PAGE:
By  on July 5, 2005

NEW YORK — Searle is dressing up its seven stores with more designer labels and extensive remodeling for fall.

After years of wooing women in their twenties and thirties with skimpy, youthful sportswear, the company is trying to win back the older customers it inadvertently alienated.

"Ten years ago, we had a much more mature business," said co-founder Steve Blatt. "We went on this youth program about six or seven years ago, and it worked very well for us. We have that younger customer shining in a number of our stores. But the time has come for us to step out to gain back the women ... who are now in their forties and fifties."

Searle is investing more than $1 million to reconfigure four of its stores with an additional sales floor for new designer labels and more outerwear from its private label, Belfe and Moncler. Diffusion sportswear labels such as M Missoni, Roberto Cavalli's Just Cavalli, Alberta Ferretti Philosophie and Valentino Red are among the additions. Construction is expected to be completed by the end of next month.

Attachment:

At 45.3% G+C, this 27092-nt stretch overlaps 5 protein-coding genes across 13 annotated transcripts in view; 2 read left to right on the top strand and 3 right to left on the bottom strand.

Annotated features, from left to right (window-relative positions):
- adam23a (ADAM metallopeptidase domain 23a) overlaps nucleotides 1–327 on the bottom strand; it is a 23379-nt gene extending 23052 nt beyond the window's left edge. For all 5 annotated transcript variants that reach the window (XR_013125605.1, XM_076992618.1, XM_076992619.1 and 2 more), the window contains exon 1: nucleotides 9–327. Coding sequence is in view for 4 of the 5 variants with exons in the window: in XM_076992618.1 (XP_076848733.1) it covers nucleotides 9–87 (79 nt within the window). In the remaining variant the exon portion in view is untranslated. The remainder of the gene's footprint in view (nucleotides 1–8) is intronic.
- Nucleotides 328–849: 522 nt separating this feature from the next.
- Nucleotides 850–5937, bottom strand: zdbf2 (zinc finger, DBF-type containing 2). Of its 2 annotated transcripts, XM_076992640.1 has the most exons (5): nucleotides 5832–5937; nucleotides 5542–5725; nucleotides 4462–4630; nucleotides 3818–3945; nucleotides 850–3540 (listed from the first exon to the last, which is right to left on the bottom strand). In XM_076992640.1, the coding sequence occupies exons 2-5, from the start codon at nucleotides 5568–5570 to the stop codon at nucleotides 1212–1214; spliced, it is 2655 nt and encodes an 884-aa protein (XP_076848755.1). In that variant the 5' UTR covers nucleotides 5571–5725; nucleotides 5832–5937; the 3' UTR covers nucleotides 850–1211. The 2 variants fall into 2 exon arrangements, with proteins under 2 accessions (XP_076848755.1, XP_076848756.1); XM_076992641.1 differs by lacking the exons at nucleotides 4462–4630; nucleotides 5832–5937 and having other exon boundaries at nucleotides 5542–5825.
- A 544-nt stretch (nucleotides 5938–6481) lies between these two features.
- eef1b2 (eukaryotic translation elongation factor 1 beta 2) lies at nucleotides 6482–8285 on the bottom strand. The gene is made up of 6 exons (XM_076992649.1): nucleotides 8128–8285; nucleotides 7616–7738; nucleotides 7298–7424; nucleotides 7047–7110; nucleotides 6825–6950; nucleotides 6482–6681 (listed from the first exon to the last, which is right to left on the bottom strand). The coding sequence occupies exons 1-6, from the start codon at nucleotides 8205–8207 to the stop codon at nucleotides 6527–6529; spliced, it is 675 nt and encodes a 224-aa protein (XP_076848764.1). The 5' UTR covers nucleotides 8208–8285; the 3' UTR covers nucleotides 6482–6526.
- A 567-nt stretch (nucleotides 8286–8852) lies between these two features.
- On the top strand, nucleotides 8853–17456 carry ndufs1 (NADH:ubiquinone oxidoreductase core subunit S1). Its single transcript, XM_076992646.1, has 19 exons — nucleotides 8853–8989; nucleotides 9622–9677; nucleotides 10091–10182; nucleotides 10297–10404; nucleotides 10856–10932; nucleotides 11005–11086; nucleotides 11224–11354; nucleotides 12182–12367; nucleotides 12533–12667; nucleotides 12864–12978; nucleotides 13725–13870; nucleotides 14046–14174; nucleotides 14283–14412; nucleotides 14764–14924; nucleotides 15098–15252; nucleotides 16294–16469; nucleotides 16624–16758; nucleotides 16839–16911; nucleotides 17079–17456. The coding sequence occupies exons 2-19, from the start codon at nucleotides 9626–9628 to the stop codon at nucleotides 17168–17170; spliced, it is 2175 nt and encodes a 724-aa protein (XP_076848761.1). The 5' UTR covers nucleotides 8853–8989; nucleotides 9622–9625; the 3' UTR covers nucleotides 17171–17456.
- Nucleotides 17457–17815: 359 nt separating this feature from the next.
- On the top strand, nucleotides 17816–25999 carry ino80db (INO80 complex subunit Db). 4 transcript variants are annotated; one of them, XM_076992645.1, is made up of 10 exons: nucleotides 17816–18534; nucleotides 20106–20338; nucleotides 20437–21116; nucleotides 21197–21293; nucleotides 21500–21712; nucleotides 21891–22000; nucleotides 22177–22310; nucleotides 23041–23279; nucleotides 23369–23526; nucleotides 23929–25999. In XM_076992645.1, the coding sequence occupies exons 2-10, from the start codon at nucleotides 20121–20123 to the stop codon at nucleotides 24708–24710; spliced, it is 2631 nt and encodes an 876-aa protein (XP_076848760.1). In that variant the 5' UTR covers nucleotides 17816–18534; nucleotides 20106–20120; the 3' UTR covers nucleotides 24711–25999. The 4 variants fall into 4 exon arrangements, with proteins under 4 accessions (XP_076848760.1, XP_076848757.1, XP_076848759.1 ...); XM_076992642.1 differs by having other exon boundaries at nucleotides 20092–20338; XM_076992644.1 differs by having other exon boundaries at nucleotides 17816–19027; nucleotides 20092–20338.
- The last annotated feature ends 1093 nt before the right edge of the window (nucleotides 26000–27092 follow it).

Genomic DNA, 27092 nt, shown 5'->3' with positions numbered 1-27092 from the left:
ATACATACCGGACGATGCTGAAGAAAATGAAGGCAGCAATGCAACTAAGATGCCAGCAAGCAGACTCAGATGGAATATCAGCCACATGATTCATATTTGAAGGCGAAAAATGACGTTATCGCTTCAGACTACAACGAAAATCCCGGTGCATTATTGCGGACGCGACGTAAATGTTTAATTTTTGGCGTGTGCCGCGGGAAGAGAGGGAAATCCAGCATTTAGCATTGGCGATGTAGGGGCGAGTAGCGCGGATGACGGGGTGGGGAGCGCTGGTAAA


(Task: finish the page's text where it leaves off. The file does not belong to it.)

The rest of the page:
The company is converting existing space, such as unused stock rooms, to make additional sales floors. The store at 156 Fifth Avenue will add 7,500 square feet, almost doubling the space. The unit at 635 Madison Avenue will nearly double to about 14,000 square feet. Searle's location at 1035 Madison Avenue, too, will double, adding 2,800 square feet. The store at 1188 Madison Avenue is increasing its square footage by one-third, adding 2,000 square feet.

The expanded stores also will offer sportswear in larger sizes. In recent years, the retailer switched its sizing from 2 to 14 to 0 to 10. "No matter how small the clothing is, they always need it smaller." Blatt said. "Now we are actually pushing in the other direction to try to get back the women we pushed out obnoxiously. We didn't do it deliberately, but the clothing we offered didn't work for that customer."

Another generational difference Searle has noticed is that women in their twenties don't dawdle when shopping. "Most of the time, younger customers run in and run out," Blatt said. "They really don't want to spend a lot of time looking at inventory."

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